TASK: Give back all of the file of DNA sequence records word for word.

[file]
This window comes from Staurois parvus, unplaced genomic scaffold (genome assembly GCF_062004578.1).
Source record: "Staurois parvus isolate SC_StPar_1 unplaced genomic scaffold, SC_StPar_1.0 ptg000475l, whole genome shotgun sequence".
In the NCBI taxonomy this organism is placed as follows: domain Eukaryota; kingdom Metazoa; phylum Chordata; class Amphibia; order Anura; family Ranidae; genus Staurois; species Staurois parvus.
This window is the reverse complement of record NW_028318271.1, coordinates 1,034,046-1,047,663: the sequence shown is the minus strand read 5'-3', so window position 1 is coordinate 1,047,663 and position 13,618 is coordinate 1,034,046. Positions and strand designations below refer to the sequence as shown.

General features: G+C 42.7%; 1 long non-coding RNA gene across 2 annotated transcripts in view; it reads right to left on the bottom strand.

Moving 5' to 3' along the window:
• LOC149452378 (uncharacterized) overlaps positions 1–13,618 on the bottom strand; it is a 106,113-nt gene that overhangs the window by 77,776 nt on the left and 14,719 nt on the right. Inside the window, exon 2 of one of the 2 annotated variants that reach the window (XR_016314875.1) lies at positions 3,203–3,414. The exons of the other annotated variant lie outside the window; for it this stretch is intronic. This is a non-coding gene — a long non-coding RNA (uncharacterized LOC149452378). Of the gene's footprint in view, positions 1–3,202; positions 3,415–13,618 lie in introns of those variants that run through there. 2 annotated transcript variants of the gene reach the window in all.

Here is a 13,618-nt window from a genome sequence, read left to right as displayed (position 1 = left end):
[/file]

This window comes from Staurois parvus, unplaced genomic scaffold (genome assembly GCF_062004578.1).
Source record: "Staurois parvus isolate SC_StPar_1 unplaced genomic scaffold, SC_StPar_1.0 ptg000475l, whole genome shotgun sequence".
In the NCBI taxonomy this organism is placed as follows: domain Eukaryota; kingdom Metazoa; phylum Chordata; class Amphibia; order Anura; family Ranidae; genus Staurois; species Staurois parvus.
This window is the reverse complement of record NW_028318271.1, coordinates 1,034,046-1,047,663: the sequence shown is the minus strand read 5'-3', so window position 1 is coordinate 1,047,663 and position 13,618 is coordinate 1,034,046. Positions and strand designations below refer to the sequence as shown.

General features: G+C 42.7%; 1 long non-coding RNA gene across 2 annotated transcripts in view; it reads right to left on the bottom strand.

Moving 5' to 3' along the window:
• LOC149452378 (uncharacterized) overlaps positions 1–13,618 on the bottom strand; it is a 106,113-nt gene that overhangs the window by 77,776 nt on the left and 14,719 nt on the right. Inside the window, exon 2 of one of the 2 annotated variants that reach the window (XR_016314875.1) lies at positions 3,203–3,414. The exons of the other annotated variant lie outside the window; for it this stretch is intronic. This is a non-coding gene — a long non-coding RNA (uncharacterized LOC149452378). Of the gene's footprint in view, positions 1–3,202; positions 3,415–13,618 lie in introns of those variants that run through there. 2 annotated transcript variants of the gene reach the window in all.

Here is a 13,618-nt window from a genome sequence, read left to right as displayed (position 1 = left end):